On June 30th, 2008, President Bush signed the new GI Bill into law, marking the end of a year and a half long struggle to ensure today's veterans get the benefits they have earned. This new benefit will cover the full cost of education at any public school in the country and many private schools. To qualify for the benefits, a veteran has to have served at least 90 days of active duty post-9/11 and have remaining entitlement. Only post-9/11 active duty service counts toward this benefit. Any remaining Chapter 30 or 1607 entitlement can be converted into this new education benefit. There is no requirement to buy in to qualify, and the benefits last for 15 years after separation.
This GI Bill provides upfront tuition payments directly to the school, and provides a book/supply stipend of $1,000 per year and a monthly living stipend. The tuition payments can be used at any public or private school but are capped at the cost of the most expensive public school in the state.
However, more expensive private schools offering a veterans-only scholarship will see that scholarship matched dollar for dollar up to the full cost of tuition. The monthly living stipend will be based on the Department of Defense Basic Housing Allowance (BAH) for that region. The stipend will be pegged to the E-5 with a dependent rate for the zip code of the school.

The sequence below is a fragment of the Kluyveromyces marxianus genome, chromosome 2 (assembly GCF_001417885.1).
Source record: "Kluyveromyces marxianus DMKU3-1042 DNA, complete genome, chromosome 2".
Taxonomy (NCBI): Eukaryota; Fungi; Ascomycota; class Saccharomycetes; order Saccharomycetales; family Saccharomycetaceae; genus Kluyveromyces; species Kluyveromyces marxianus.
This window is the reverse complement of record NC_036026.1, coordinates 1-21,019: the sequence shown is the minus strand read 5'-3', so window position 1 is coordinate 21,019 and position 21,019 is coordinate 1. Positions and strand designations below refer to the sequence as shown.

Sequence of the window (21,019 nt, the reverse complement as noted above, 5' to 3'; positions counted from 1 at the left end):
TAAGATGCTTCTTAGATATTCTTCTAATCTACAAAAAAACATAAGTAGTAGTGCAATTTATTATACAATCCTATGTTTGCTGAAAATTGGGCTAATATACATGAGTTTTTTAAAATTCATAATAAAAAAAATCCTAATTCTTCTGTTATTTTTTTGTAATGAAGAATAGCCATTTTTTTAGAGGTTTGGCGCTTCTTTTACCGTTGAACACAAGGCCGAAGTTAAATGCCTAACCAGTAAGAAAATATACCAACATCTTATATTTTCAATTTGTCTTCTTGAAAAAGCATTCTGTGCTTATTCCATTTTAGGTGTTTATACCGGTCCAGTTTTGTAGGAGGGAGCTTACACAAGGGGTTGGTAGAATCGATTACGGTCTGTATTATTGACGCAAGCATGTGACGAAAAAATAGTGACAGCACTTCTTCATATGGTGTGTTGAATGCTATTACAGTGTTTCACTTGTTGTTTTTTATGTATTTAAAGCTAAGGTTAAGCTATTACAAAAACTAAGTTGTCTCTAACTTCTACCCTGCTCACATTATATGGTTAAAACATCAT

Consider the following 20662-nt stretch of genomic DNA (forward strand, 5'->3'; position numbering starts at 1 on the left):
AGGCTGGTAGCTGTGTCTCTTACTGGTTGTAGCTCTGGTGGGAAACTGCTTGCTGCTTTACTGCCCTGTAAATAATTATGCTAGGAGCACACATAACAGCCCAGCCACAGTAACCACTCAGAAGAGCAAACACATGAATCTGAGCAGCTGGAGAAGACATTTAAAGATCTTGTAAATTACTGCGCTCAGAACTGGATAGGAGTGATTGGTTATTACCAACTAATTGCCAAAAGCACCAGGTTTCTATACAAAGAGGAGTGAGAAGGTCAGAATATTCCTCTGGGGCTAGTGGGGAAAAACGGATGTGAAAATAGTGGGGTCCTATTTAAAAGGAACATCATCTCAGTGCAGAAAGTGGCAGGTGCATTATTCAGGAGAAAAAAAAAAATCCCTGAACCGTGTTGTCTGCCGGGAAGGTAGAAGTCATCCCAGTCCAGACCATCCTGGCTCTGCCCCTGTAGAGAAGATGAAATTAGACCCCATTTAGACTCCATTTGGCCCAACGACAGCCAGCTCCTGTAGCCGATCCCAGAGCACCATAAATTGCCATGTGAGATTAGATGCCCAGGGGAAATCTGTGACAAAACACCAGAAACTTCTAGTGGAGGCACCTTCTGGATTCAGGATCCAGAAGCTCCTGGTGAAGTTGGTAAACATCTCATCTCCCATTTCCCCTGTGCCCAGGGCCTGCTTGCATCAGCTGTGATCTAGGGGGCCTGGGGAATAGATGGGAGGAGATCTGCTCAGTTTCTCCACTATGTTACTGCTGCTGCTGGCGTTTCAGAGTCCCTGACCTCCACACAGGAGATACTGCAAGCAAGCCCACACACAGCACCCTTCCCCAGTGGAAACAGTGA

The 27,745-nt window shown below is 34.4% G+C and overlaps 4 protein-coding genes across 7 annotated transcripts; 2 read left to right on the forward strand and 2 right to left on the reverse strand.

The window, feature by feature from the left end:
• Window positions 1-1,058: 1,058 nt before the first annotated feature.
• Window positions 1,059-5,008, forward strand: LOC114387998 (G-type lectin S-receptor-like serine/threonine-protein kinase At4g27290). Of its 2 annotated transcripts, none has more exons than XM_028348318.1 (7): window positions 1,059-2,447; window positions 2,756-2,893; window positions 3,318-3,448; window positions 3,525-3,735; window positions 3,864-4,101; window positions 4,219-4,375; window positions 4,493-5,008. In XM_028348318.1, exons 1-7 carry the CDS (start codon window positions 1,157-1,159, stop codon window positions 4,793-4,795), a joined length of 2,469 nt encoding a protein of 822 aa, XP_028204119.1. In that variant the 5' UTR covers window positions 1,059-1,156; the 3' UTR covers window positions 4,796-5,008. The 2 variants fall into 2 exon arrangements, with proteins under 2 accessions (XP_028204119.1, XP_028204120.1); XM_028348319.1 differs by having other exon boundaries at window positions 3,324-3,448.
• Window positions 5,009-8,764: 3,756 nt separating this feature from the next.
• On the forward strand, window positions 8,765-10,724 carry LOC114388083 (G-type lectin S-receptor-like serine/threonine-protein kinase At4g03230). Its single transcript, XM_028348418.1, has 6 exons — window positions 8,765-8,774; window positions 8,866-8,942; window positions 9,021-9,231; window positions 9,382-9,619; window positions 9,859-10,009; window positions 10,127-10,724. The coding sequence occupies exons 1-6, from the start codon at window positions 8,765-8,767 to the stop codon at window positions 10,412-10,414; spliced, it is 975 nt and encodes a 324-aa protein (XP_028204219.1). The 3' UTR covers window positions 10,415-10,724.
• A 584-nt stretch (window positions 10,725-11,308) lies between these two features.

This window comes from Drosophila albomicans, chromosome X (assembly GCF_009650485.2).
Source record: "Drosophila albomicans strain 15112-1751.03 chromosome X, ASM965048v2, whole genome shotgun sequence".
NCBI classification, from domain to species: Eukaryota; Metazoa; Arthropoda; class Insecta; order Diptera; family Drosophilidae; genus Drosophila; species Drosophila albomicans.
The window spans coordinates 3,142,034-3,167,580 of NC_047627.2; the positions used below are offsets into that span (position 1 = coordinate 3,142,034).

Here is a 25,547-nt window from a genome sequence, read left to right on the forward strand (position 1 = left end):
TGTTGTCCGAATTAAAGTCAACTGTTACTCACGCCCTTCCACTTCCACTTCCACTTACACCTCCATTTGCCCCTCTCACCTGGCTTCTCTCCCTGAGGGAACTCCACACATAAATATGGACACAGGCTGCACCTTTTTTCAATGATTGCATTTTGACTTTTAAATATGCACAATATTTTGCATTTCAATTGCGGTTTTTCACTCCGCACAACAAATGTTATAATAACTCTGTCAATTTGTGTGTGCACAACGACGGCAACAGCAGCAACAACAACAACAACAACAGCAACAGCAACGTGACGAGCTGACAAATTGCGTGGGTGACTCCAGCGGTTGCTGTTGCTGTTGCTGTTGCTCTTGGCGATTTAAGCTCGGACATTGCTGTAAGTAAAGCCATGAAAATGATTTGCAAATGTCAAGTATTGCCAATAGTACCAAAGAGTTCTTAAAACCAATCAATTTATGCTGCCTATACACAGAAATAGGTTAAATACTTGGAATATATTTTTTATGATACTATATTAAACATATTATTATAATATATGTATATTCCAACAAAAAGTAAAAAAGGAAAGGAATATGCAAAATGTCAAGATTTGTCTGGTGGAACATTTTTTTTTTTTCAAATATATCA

National Guard/Reserve - Veterans who have served at least 90 days of active duty service after September 10, 2001, will qualify for Chapter 33 (the new,
post-9/11 GI Bill). Unlike in Chapter 1607 (REAP), benefits for active duty service are based on cumulative active duty service, not the single longest deployment. National Guardsmen and reservists with three years of active duty service post-9/11 now qualify for full benefits under Chapter 33 (the new, post-9/11 GI Bill). As a general rule, only federal activations count toward total active duty service. Training, state call-ups and Title 38 AGR service do not qualify.
How can I compare the different GI Bills and decide which is right for me? - For service members eligible for more than one GI Bill program, there are many considerations to take into account when considering which GI Bill program to use. For more guidance on which program is right for you, please check out our the GI Bill BENEFITS CALCULATOR on this great site.